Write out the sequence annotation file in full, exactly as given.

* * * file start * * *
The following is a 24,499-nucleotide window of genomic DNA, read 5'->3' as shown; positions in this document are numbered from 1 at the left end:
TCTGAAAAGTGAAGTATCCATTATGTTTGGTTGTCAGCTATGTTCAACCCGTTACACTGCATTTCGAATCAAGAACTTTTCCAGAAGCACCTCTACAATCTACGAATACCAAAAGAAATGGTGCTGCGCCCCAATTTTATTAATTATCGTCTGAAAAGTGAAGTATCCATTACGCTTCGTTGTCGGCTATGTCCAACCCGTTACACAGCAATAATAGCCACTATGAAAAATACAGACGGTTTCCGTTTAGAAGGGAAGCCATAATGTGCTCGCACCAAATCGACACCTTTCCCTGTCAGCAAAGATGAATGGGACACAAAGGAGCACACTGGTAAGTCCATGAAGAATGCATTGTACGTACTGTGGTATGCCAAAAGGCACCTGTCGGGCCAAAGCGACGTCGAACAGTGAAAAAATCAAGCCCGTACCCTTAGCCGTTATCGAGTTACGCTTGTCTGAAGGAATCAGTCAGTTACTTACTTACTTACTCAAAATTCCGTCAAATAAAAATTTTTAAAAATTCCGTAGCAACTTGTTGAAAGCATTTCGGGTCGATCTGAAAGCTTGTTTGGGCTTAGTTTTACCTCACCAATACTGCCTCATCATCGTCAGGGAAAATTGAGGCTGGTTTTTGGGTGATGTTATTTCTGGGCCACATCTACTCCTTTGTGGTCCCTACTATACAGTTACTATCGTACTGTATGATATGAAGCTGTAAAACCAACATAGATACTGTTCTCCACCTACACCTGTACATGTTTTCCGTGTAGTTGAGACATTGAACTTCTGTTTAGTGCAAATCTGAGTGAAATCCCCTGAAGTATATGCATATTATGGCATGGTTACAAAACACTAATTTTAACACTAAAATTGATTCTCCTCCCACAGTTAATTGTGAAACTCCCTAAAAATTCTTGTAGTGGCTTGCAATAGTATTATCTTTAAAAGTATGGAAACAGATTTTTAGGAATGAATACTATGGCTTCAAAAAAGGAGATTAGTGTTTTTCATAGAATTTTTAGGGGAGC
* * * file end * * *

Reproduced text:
The following is a 24,499-nucleotide window of genomic DNA, read 5'->3' as shown; positions in this document are numbered from 1 at the left end:
TCTGAAAAGTGAAGTATCCATTATGTTTGGTTGTCAGCTATGTTCAACCCGTTACACTGCATTTCGAATCAAGAACTTTTCCAGAAGCACCTCTACAATCTACGAATACCAAAAGAAATGGTGCTGCGCCCCAATTTTATTAATTATCGTCTGAAAAGTGAAGTATCCATTACGCTTCGTTGTCGGCTATGTCCAACCCGTTACACAGCAATAATAGCCACTATGAAAAATACAGACGGTTTCCGTTTAGAAGGGAAGCCATAATGTGCTCGCACCAAATCGACACCTTTCCCTGTCAGCAAAGATGAATGGGACACAAAGGAGCACACTGGTAAGTCCATGAAGAATGCATTGTACGTACTGTGGTATGCCAAAAGGCACCTGTCGGGCCAAAGCGACGTCGAACAGTGAAAAAATCAAGCCCGTACCCTTAGCCGTTATCGAGTTACGCTTGTCTGAAGGAATCAGTCAGTTACTTACTTACTTACTCAAAATTCCGTCAAATAAAAATTTTTAAAAATTCCGTAGCAACTTGTTGAAAGCATTTCGGGTCGATCTGAAAGCTTGTTTGGGCTTAGTTTTACCTCACCAATACTGCCTCATCATCGTCAGGGAAAATTGAGGCTGGTTTTTGGGTGATGTTATTTCTGGGCCACATCTACTCCTTTGTGGTCCCTACTATACAGTTACTATCGTACTGTATGATATGAAGCTGTAAAACCAACATAGATACTGTTCTCCACCTACACCTGTACATGTTTTCCGTGTAGTTGAGACATTGAACTTCTGTTTAGTGCAAATCTGAGTGAAATCCCCTGAAGTATATGCATATTATGGCATGGTTACAAAACACTAATTTTAACACTAAAATTGATTCTCCTCCCACAGTTAATTGTGAAACTCCCTAAAAATTCTTGTAGTGGCTTGCAATAGTATTATCTTTAAAAGTATGGAAACAGATTTTTAGGAATGAATACTATGGCTTCAAAAAAGGAGATTAGTGTTTTTCATAGAATTTTTAGGGGAGC